Originally published on Turnstylenews.com, a digital information service surfacing emerging stories in news, entertainment, art and culture; powered by award-winning journalists.
By: Rachel Lindsay
Photo Credit: Mary Davidson/Turnstyle News
In 2002, I decided I wanted to start a community garden in college, but such a thing requires a certain degree of know-how and planning. So I attended that year's winter conference of the Northeast Organic Farming Association, where farmers, researchers and other agricultural experts held workshops on all sorts of practical issues one might face when farming in Connecticut. There was a lecture on how to deal with local plant pathology; I saw a demonstration of how to douse for underground water sources. And then there was a talk by a woman from Kenya about the success of something she called the Green Belt Movement.
Her subject may have been out of place, geographically. But in that room in suburban Connecticut, I was riveted.
The woman presented photographs and maps of the Kenyan landscape, and talked about how she had organized impoverished women to plant thousands of trees and transform that landscape, one hill at a time. She spoke in the manner one might use to tell someone what they cooked for dinner last night, but her argument was compelling: the struggle for equality and the fight for environmental stewardship are not separate, they are one and the same. She said all this with confidence, humility and optimism.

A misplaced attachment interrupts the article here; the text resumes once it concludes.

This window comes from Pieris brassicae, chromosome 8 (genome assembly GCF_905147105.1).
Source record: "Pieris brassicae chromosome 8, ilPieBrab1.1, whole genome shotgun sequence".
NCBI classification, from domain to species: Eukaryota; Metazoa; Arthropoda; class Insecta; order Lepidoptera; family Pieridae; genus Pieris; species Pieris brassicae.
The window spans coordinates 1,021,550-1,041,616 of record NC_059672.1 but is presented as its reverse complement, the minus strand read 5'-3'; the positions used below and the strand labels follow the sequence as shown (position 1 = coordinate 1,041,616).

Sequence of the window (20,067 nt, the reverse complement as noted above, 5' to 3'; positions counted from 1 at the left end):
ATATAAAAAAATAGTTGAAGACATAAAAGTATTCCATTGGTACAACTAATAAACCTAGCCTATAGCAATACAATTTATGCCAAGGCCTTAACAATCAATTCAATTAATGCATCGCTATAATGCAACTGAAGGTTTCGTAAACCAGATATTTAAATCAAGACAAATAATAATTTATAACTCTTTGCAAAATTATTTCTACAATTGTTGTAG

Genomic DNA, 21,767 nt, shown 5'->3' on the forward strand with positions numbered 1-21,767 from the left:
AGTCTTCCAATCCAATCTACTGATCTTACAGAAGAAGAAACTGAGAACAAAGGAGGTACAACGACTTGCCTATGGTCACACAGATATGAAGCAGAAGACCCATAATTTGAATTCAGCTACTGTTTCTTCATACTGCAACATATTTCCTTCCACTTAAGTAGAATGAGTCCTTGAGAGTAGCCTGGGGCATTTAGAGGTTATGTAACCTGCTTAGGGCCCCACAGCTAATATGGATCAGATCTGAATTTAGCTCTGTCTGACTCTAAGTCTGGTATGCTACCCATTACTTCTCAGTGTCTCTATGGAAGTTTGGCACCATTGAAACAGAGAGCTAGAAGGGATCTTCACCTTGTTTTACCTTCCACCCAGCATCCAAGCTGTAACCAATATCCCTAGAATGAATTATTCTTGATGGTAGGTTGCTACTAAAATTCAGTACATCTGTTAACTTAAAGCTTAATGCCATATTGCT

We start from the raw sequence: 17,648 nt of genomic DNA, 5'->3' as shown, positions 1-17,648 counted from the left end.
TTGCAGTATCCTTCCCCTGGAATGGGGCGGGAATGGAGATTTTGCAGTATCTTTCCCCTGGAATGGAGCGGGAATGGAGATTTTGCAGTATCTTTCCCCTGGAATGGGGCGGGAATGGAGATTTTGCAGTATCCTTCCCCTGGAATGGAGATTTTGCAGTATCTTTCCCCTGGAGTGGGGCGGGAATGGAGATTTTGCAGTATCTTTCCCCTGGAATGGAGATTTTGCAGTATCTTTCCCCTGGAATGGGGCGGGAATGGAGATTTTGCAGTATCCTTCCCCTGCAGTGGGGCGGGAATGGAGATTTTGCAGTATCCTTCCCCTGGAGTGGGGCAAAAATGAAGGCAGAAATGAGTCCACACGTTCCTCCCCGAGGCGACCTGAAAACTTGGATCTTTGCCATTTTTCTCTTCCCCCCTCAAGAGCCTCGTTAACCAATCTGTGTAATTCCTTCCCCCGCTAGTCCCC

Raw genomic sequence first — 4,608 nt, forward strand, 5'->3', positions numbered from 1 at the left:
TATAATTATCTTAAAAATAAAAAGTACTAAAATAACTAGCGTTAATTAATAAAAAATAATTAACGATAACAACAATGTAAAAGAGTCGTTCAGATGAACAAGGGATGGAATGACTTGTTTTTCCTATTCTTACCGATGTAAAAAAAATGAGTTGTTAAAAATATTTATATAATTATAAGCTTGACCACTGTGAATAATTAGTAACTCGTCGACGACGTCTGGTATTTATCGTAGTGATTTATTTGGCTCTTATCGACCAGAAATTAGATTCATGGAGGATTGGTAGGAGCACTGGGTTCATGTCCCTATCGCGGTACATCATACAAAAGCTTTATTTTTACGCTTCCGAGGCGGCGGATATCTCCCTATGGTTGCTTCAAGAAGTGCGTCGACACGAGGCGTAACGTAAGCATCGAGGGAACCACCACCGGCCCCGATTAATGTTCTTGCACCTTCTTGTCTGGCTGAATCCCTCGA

After the talk, I approached her, completely enamored. I asked her then and there whether it would be possible for me to come do my thesis in Kenya with her movement.
"Of course, we have had wonderful students come work with us," she told me without hesitation. "Of course you can, too."
This is what I remember so clearly about hearing Wangari Maathai speak in person: She said yes unequivocally. Yes, I have never met you but you can work with us. Yes, rural African women have the strength and the power to reverse the damage of decades of deforestation. Yes we can bring peace to the world by planting trees. It's that easy.
When the time came to research my thesis proposal, I began by contacting the organizers of the Green Belt Movement in Kenya. As my plans came together, however, I decided I needed to work closer to home. I had become a cultural anthropology major and I wanted to use the lens of that field to reveal the intricacies of my own world rather than travel across the globe. So I studied the power of community gardens to transform an urban neighborhood in Connecticut, only blocks from my university.
When the Nobel committee awarded Wangari Maathai the Nobel Peace Prize in 2004 I was thrilled, but also slightly remorseful for having passed up the opportunity to work with such a successful movement. Over the years, each time I came across a reference to her and her work - honored by Forbes Magazine as one of the world's 100 most powerful women, by Times Magazine as one of the 100 most influential people in the world, launching the Billion Tree Campaign, founding the Nobel Women's Initiative and receiving countless awards - I was reminded of the desire I had to go and learn from her.
But I moved forward, too. My work with community gardening led me to organic farming, and my passion for social justice led me to learn Spanish and move to Nicaragua. Now I work with rural Nicaraguan families, coordinating a sustainable agriculture extension program and a reforestation project. Together, we plant trees in deforested cattle land, one hillside at a time.
Only now, as I read her obituary nearly ten years later, it occurs to me that maybe I didn't pass up that opportunity at all.
Rachel Lindsay, a 2005 graduate of Wesleyan University, is the sustainable development coordinator for SosteNica: the Sustainable Development Fund of Nicaragua. She blogs about her work at sustainablenicafarming.wordpress.com